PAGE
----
A new challenge. A new adventure. Yellow Everest for Usher Syndrome.

By
Dario Sorgato
Monday February 2nd, 2015 09:45 pm

I’m (almost) ready to go.
Someone might say that it happens often. I am always going somewhere. Always looking for new adventures and always looking for new corners of the world to discover.
However it has been a while since I did something big..
Not that I needed it, at least consciously, but in one way or another I started to pursue a new dream: trekking on the Himalayas, at the foot of Everest (no, I will not climb Everest)

It is more than two years that I think I want to do another walking trip, since the Camino de Santiago completed in 2007.To reach an altitude over 5000 meters is an emblem of the challenge, of the extreme.
Inspired by the adventures of Bill Barkeley I started to wonder why not me?

I do not have necessarily to emulate other people and push beyond the limits that do not belong to me, but it’s clear that I need constant stimuli and new emotions. I find them in experiences that lead me to discover the world, cultures, nature, people.
Surely I was intrigued by the stories of who was in Nepal and the Himalayas and some dear friend who loves the majesty of the mountain, so that I want to know this new immense.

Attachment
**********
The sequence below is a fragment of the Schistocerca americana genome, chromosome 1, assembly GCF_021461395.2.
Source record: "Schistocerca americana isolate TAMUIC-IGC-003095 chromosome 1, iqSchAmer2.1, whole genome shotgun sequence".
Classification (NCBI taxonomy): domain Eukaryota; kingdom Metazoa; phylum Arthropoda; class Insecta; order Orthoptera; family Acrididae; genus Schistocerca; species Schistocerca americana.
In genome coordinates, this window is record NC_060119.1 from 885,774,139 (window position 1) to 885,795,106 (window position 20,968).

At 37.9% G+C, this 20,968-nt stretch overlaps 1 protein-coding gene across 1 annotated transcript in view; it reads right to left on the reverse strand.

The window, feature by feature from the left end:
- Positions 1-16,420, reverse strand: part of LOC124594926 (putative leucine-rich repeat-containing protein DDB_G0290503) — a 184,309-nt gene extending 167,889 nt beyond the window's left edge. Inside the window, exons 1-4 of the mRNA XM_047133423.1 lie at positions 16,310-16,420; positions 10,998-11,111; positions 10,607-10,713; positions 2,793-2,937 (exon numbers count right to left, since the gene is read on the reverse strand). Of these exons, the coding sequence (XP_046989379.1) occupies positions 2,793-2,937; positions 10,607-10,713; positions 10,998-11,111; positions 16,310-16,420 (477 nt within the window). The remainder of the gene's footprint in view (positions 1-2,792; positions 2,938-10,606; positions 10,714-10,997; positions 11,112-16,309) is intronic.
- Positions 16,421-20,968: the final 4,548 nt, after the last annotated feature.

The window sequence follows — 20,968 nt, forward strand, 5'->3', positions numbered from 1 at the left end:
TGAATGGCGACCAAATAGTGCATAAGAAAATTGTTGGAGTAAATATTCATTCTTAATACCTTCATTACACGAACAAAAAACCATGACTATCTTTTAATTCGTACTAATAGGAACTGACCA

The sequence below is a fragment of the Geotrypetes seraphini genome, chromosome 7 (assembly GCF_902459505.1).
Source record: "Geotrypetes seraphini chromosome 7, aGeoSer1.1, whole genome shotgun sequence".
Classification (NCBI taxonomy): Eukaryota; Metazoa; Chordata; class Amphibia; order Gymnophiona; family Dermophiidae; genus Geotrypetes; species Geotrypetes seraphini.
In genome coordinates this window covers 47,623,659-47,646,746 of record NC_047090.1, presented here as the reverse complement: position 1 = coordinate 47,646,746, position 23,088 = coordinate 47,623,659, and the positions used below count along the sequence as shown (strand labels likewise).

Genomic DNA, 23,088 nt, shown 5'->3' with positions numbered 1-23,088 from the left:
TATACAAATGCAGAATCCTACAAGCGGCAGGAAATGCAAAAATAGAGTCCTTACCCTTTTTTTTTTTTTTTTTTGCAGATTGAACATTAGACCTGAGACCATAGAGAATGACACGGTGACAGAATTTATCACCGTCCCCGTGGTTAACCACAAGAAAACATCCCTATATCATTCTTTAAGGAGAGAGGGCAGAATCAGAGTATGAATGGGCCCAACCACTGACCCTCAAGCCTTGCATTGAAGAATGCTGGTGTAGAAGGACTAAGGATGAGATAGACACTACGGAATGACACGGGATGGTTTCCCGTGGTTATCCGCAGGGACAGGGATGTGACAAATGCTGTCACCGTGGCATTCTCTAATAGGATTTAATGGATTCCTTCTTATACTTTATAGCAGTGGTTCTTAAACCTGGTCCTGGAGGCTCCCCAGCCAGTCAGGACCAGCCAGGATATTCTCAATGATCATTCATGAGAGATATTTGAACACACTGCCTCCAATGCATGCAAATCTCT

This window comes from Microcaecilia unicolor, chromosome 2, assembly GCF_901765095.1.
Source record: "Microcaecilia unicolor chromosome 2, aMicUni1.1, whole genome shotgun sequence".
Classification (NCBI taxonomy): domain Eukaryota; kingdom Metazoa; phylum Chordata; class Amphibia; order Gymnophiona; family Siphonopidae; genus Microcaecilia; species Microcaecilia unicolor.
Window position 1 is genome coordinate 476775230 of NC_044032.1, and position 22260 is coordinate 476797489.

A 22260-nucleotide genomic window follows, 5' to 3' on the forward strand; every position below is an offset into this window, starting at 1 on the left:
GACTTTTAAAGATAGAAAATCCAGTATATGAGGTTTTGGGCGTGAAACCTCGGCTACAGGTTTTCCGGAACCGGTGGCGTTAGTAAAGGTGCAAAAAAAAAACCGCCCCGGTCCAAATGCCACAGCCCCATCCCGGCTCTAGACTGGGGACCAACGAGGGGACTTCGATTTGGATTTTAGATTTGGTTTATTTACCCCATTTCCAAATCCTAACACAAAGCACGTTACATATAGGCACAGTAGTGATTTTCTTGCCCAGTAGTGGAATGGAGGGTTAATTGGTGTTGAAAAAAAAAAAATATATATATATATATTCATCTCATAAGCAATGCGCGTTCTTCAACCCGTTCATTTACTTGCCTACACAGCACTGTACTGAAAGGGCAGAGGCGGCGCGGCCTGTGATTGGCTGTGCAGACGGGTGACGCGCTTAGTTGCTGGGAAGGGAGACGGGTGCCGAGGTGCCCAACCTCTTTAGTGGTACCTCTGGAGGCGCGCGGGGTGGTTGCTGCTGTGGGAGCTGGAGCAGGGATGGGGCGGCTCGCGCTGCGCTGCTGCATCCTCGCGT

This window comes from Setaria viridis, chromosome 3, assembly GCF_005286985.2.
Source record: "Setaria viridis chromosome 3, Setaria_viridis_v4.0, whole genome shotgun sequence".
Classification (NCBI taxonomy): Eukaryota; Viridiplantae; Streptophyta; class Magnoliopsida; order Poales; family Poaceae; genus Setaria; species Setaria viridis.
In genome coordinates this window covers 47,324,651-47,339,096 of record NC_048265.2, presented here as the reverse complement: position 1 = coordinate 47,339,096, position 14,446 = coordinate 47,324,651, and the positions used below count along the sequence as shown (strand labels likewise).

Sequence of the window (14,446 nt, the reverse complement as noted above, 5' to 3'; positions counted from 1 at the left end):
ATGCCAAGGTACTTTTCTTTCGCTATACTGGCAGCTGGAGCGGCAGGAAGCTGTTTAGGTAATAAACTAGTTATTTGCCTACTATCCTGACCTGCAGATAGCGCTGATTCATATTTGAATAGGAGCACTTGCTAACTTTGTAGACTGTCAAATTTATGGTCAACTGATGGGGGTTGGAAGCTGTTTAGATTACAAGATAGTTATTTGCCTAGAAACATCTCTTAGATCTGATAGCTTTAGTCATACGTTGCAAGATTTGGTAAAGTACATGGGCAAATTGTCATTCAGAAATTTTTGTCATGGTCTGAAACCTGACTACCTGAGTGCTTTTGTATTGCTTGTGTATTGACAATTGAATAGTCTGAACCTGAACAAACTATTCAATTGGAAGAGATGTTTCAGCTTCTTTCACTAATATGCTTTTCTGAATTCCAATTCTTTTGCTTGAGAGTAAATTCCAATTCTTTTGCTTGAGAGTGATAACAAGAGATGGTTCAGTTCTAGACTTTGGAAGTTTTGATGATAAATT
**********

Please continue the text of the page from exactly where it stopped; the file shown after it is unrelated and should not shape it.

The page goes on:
I have known and lived the South Atlantic Ocean, I went through the Australian Outback, I missed to get closer to the sky and know the silence of the air.

The question I ask myself is: am I irresponsible? Am I going too far?

Obviously there is no answer. It depends on the point of view and on the experiences and knowledge of each one of us.
Erik Weihenmayer climbed Everest to the summit and is completely blind
In 2004, with Sabriye Tenberken and six blind Tibetan teenagers, climbed on the north side of Everest up to 6500 meters, reaching an altitude higher than any point that a group of blind abbia ever reached.
In 2006 it was released a documentary about the project, Blindsight..
The objection might be that these were prepared and maybe had a dedicated and experienced support team.
I’m training for several months, I am in good health conditions, but no one knows how I will be walking for 15 or more days over 3000 meters.
To the problems related to sight and hearing, I must add the ones that everyone, without distinction, can have with altitude. I’m trying to take all the necessary precautions, but I am aware of the amount of risk, I am ready to take it and, at this time, also the consequences, knowing that it is a very calculated risk and that every possible drawback will not be much different from an accident by bike or car.
We are constantly at risk, whatever our daily activities and the only objective responses are the statistics. Sterile numbers that do not scare as a plane falling.
Adventure is not necessarily the most dangerous thing one can do.

I looked for information on the risk of low pressure for those with retinitis pigmentosa and I did not find much.